The standard model of particle physics with electrons, photons and quarks etc is not locally causal. There is no locally causal theory that reproduces the prediction of quantum mechanics that the Bell inequalities are violated at spacelike separation. So yes, there is a disconnect between the mathematics and the simplest narratives about these particles. It is especially clear in the Schroedinger picture, where the wave function is the Schroedinger functional (I don't know if this rigourously exists, but the standard model is not rigourous). The wave function is clearly not any wave on "spacetime", but a wave on field configurations, eg. http://arxiv.org/abs/hep-lat/9312079 (see Eq 3.2).

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Not only the simplest narratives, also many textbooks descriptions specially on particle physics. I mean for matter one has the notion of quasiparticles or collective excitations but it would have to be applied to the vacuum, to what is described as "elementary particles" of the SM for them to avoid being locally causal.The standard model of particle physics with electrons, photons and quarks etc is not locally causal. There is no locally causal theory that reproduces the prediction of quantum mechanics that the Bell inequalities are violated at spacelike separation. So yes, there is a disconnect between the mathematics and the simplest narratives about these particles. It is especially clear in the Schroedinger picture, where the wave function is the Schroedinger functional (I don't know if this rigourously exists, but the standard model is not rigourous). The wave function is clearly not any wave on "spacetime", but a wave on field configurations, eg. http://arxiv.org/abs/hep-lat/9312079 (see Eq 3.2).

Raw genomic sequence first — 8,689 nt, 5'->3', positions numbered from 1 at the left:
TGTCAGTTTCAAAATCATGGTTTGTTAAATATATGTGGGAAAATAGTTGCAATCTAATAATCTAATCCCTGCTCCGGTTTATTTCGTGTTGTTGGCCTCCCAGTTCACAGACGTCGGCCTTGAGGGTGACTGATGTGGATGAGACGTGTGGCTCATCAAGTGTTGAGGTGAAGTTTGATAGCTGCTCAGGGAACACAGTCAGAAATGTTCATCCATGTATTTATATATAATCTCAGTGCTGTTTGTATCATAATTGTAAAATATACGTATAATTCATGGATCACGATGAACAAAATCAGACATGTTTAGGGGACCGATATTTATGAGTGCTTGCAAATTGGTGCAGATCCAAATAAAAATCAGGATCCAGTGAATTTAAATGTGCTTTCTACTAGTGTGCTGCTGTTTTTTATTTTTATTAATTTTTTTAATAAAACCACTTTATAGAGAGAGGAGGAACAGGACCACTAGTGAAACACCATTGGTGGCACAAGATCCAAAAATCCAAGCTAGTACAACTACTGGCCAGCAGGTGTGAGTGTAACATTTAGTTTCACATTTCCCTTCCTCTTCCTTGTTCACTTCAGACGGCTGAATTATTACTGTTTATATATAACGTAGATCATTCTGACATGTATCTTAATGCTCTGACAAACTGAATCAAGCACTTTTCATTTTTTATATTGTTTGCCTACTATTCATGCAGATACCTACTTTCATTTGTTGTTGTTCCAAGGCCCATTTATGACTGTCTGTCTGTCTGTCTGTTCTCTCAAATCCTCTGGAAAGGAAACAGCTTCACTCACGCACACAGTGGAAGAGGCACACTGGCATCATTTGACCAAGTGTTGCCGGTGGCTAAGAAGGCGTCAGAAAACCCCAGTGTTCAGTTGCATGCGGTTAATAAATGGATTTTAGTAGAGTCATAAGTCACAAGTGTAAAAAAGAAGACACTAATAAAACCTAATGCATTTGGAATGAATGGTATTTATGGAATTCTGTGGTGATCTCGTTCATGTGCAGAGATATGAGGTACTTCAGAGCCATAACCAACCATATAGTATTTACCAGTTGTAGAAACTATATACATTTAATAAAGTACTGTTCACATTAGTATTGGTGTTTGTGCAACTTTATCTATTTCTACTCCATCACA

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atyy

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A tricky question is whether if one ignores the prediction that the Bell inequalities are violated, and restricts oneself to a subset of quantum phenomena, whether a locally causal explanation exists.

An analogy is that in quantum mechanics, we always say that particles do not have trajectories with simultaneously well defined position and momentum. Interestingly, if one makes the restriction to free particles and Gaussian wave functions, a quantum mechanical particle can have simultaneously well defined position and momentum.